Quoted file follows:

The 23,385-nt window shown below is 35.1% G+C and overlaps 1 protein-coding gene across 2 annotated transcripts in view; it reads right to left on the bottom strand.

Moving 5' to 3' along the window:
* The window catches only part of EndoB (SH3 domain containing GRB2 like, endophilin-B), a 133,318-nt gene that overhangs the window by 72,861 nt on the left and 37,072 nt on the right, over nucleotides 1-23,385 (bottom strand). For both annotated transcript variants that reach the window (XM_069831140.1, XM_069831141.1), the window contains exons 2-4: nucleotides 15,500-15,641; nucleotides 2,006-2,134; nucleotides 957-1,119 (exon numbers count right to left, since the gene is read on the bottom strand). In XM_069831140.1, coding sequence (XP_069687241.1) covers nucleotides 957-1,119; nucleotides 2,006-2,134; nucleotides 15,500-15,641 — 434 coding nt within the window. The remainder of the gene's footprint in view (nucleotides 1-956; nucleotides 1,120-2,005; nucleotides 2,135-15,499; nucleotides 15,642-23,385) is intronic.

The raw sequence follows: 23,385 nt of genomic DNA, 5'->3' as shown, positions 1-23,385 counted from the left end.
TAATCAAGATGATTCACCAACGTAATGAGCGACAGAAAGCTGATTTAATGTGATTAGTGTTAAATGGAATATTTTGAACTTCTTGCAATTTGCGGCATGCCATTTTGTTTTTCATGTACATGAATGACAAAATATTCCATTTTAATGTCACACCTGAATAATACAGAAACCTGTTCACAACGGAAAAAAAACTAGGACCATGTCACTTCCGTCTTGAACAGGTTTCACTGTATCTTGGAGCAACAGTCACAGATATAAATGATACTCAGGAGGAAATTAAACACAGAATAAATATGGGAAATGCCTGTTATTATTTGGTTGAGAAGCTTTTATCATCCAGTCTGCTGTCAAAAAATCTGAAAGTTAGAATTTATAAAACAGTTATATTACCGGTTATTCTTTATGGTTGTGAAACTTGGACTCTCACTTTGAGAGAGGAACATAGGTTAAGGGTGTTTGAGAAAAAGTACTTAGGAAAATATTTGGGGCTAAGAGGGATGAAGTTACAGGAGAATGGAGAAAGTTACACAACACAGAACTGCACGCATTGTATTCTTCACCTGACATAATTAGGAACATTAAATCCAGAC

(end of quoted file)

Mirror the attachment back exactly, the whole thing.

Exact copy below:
The 23,385-nt window shown below is 35.1% G+C and overlaps 1 protein-coding gene across 2 annotated transcripts in view; it reads right to left on the bottom strand.

Moving 5' to 3' along the window:
* The window catches only part of EndoB (SH3 domain containing GRB2 like, endophilin-B), a 133,318-nt gene that overhangs the window by 72,861 nt on the left and 37,072 nt on the right, over nucleotides 1-23,385 (bottom strand). For both annotated transcript variants that reach the window (XM_069831140.1, XM_069831141.1), the window contains exons 2-4: nucleotides 15,500-15,641; nucleotides 2,006-2,134; nucleotides 957-1,119 (exon numbers count right to left, since the gene is read on the bottom strand). In XM_069831140.1, coding sequence (XP_069687241.1) covers nucleotides 957-1,119; nucleotides 2,006-2,134; nucleotides 15,500-15,641 — 434 coding nt within the window. The remainder of the gene's footprint in view (nucleotides 1-956; nucleotides 1,120-2,005; nucleotides 2,135-15,499; nucleotides 15,642-23,385) is intronic.

The raw sequence follows: 23,385 nt of genomic DNA, 5'->3' as shown, positions 1-23,385 counted from the left end.
TAATCAAGATGATTCACCAACGTAATGAGCGACAGAAAGCTGATTTAATGTGATTAGTGTTAAATGGAATATTTTGAACTTCTTGCAATTTGCGGCATGCCATTTTGTTTTTCATGTACATGAATGACAAAATATTCCATTTTAATGTCACACCTGAATAATACAGAAACCTGTTCACAACGGAAAAAAAACTAGGACCATGTCACTTCCGTCTTGAACAGGTTTCACTGTATCTTGGAGCAACAGTCACAGATATAAATGATACTCAGGAGGAAATTAAACACAGAATAAATATGGGAAATGCCTGTTATTATTTGGTTGAGAAGCTTTTATCATCCAGTCTGCTGTCAAAAAATCTGAAAGTTAGAATTTATAAAACAGTTATATTACCGGTTATTCTTTATGGTTGTGAAACTTGGACTCTCACTTTGAGAGAGGAACATAGGTTAAGGGTGTTTGAGAAAAAGTACTTAGGAAAATATTTGGGGCTAAGAGGGATGAAGTTACAGGAGAATGGAGAAAGTTACACAACACAGAACTGCACGCATTGTATTCTTCACCTGACATAATTAGGAACATTAAATCCAGAC